First hymn tune
  • My first real stab at a hymn, to John Henry Newman's paraphrase of Isaiah 64.
  • MarkS
    Posts: 248
    Quite nice! I had just one thought—in the beginning of the first verse I feel it would be nice if 'Thou' fell on an accented beat, so, for instance, the second word 'that' could extend over the last two beats of the first measure, moving 'Thou' to the downbeat of the second measure, and 'would'st' could fall on the second beat. What do you think?
  • SalieriSalieri
    Posts: 2,630
    Very nice. One thing I would consider is lowering the treble of the cadences in bars 6, 12, and 18 by a step. So, instead of "the (fga) sons (g) of (f) men(e-flat)", you'd have "The(fga) sons (f) of (e-flat) men (e-flat): the 3 lower voices would remain as written, creating a nice Handelien moment.
    Thanked by 1CHGiffen
  • SalieriSalieri
    Posts: 2,630
    I just played through this a few times. This is a very lovely tune, and I look forward to seeing more of your work in the future.

    The V/vi works in the penultimate bar (because of the modulations), but not so much in bars 5 and 11--there a standard E-flat chord seems to sit better.
  • Some edits.
    Thanked by 1Salieri
  • SalieriSalieri
    Posts: 2,630
    Well done! This is a really lovely tune. It's rather stately, but not in a bombastic way, and almost a little melancholic (if that's the right word). And there's certainly a bit of Handel in it.

    What tempo are you thinking of for this? I've been playing/singing it at around quarter=c. 66-69.
  • A very nice tune to an excellent text.
    I do, though, like the first version better.
    Although 'would'st' sounds much better on one note, the emphasis on 'that' when given two notes is, in my opinion, awkard if not unpleasant.
    Too, out of four stanzas it is the only word that takes both of those notes.
    Also too, by giving 'wouldest' only one syllable one has savaged Newman's metre - 9 syllables instead of 10 to a line.
    And, for a similar reason (it adds a syllable), 'withering' in the last line should be 'with'ring'
    All things considered, the first version is best, but with Salieri's suggestion about the cadential figures.
    Keep writing!

    Oh, and the tune deserves a name.
    How about Schonbergian?

    And, while I do prefer your original version of bar one (Caithness begins the same way), I like Chuck's suggestion below about the first bar. One could (if one wished) have the organ play the first beat with singing beginning on the second, as in RVW's Sine Nomine.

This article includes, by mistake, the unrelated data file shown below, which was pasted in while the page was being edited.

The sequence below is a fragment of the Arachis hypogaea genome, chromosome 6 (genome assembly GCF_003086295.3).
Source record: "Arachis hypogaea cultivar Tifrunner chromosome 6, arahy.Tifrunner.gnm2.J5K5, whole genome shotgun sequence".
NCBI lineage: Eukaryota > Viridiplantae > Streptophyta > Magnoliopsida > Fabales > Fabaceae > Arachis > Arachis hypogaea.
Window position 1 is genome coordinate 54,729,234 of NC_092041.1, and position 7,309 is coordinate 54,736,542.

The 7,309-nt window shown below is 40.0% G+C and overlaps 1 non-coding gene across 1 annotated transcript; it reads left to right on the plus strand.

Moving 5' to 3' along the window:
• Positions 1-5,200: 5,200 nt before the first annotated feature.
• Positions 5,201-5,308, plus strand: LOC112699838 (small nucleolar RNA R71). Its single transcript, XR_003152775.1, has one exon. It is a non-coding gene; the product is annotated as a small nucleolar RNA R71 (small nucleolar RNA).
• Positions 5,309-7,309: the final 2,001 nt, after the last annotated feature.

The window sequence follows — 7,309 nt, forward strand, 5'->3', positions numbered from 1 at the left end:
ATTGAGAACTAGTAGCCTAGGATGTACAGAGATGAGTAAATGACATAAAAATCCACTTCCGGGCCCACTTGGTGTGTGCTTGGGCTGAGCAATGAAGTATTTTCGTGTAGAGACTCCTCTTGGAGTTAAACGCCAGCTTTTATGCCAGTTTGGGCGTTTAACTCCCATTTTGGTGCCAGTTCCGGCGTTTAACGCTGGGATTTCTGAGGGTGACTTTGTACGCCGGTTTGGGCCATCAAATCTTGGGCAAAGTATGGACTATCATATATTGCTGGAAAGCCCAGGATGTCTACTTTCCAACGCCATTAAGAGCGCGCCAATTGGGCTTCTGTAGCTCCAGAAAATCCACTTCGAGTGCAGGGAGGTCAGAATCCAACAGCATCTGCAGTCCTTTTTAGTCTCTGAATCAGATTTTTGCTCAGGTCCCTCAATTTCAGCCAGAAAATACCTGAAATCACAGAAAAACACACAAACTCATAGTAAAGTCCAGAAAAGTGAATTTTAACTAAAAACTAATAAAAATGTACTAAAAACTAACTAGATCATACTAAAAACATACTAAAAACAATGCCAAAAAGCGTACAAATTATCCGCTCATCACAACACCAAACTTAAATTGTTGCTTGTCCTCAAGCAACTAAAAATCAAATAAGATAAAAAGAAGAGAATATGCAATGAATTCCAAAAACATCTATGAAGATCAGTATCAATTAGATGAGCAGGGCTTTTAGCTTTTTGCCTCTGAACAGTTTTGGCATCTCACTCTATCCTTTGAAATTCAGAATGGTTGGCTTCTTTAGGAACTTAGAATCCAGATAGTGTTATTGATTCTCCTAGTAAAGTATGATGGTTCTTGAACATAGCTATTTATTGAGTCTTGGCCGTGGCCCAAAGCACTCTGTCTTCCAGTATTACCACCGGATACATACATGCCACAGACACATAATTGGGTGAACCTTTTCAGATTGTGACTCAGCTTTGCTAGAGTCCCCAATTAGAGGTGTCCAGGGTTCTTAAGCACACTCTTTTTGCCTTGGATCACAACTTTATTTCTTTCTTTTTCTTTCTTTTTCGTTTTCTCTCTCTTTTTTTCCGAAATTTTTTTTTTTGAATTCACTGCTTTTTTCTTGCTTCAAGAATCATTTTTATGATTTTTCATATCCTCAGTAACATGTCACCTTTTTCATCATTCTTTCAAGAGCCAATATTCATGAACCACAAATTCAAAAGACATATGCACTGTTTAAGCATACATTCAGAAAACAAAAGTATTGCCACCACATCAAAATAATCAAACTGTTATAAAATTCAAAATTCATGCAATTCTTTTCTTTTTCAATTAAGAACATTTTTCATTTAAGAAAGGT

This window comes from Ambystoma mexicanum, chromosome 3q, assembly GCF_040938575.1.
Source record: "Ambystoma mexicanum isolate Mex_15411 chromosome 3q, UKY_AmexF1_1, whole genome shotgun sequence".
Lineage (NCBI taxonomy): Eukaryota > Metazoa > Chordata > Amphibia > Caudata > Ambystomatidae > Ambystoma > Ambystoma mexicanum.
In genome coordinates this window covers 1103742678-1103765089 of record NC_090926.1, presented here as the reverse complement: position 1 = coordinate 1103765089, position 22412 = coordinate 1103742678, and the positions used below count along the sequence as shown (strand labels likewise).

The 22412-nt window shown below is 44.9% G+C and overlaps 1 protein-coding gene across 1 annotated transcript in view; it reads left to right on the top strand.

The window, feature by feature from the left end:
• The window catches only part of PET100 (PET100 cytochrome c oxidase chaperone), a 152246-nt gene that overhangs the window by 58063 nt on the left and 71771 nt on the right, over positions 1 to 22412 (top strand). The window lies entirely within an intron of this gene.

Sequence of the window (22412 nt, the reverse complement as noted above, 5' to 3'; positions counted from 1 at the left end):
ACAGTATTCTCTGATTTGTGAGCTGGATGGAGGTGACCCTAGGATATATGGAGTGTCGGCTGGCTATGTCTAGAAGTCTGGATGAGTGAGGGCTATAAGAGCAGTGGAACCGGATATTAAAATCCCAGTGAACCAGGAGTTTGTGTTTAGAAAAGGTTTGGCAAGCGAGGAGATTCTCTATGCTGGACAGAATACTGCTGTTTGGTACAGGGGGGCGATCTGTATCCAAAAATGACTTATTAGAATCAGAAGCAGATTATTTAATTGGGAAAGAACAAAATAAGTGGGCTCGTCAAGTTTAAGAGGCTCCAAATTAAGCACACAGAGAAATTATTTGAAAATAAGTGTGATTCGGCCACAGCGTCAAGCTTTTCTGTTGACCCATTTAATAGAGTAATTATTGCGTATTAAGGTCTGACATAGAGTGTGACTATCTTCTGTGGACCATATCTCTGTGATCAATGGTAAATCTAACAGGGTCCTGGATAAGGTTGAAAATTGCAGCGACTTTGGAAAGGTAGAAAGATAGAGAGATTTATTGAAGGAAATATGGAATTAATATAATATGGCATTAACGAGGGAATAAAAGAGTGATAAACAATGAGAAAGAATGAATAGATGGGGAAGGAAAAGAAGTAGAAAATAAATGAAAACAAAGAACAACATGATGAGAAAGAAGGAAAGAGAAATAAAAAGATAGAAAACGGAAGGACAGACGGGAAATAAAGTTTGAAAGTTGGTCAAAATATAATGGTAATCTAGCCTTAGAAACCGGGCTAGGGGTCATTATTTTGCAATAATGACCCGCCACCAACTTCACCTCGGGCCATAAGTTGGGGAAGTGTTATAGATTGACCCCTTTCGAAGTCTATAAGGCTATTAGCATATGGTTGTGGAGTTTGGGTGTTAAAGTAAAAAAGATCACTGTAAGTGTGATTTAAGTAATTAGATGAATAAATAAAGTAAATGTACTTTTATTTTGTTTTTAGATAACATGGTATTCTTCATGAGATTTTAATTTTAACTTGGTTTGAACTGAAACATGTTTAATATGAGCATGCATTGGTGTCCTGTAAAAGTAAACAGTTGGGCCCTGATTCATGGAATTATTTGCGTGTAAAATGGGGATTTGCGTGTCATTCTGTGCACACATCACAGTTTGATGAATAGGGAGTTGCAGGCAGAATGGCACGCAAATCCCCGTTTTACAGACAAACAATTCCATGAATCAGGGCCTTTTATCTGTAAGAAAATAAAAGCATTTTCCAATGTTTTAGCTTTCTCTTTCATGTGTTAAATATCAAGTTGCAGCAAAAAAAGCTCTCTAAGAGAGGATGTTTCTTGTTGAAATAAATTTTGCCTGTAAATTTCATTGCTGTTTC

Thanked by 2CHGiffen Salieri
  • CHGiffenCHGiffen
    Posts: 4,398
    I, too, prefer the the two-syllable "would-est" and don't like the 2 beat emphasis on "that".

    But I do think that having each line begin with a 2 beat (unaccented) syllable is even more of a problem. I would suggest compressing each of those 2 beat initial syllable into a single beat, on beat two of the measure, thus making each line begin with what is essentially a three note, 3 beat pickup. It's not uncommon in iambic pentameter (or tetrameter) for the first three syllables of a line to "feel" like a 3 beat pattern. The "thud" of the initial syllable sung to two beats just sounds awkward to me. Other than this quibble, I do like the edited tune (with Salieri's suggestions).

    As you might guess, I do not prefer the same 2 beat treatment of the first notes of each phrase of the Doxology sung to OLD HUNDREDTH: " PRAISE God from whom all blessings flow; PRAISE Him all creatures here below; PRAISE Him above ye heav'nly host; PRAISE Father, Son, and Holy Ghost."
  • MarkS
    Posts: 248
    Upon mature reflection, I withdraw my suggestion. The two syllable emphasis on 'that' is indeed a little awkward! Still, part of me wants the metric stress on 'Thou'. Oh well!
  • SalieriSalieri
    Posts: 2,630
    I echo Jackson's and Chuck's suggestions, especially as regards the metre of the text and the changing of bar 1 and analogous spots. (Though I do like the variations in harmony during each of the iterations of theme B.)

    One slight suggestion unrelated to the music per se, is to make the size of the font the same for the entirety of the lyric, both with music and without. The text with music is so large (size 14?) that the text without seems tiny by comparison (size 11?).
  • I recently switched to a new template in my notation software and will have to make the change there. Otherwise, all noted.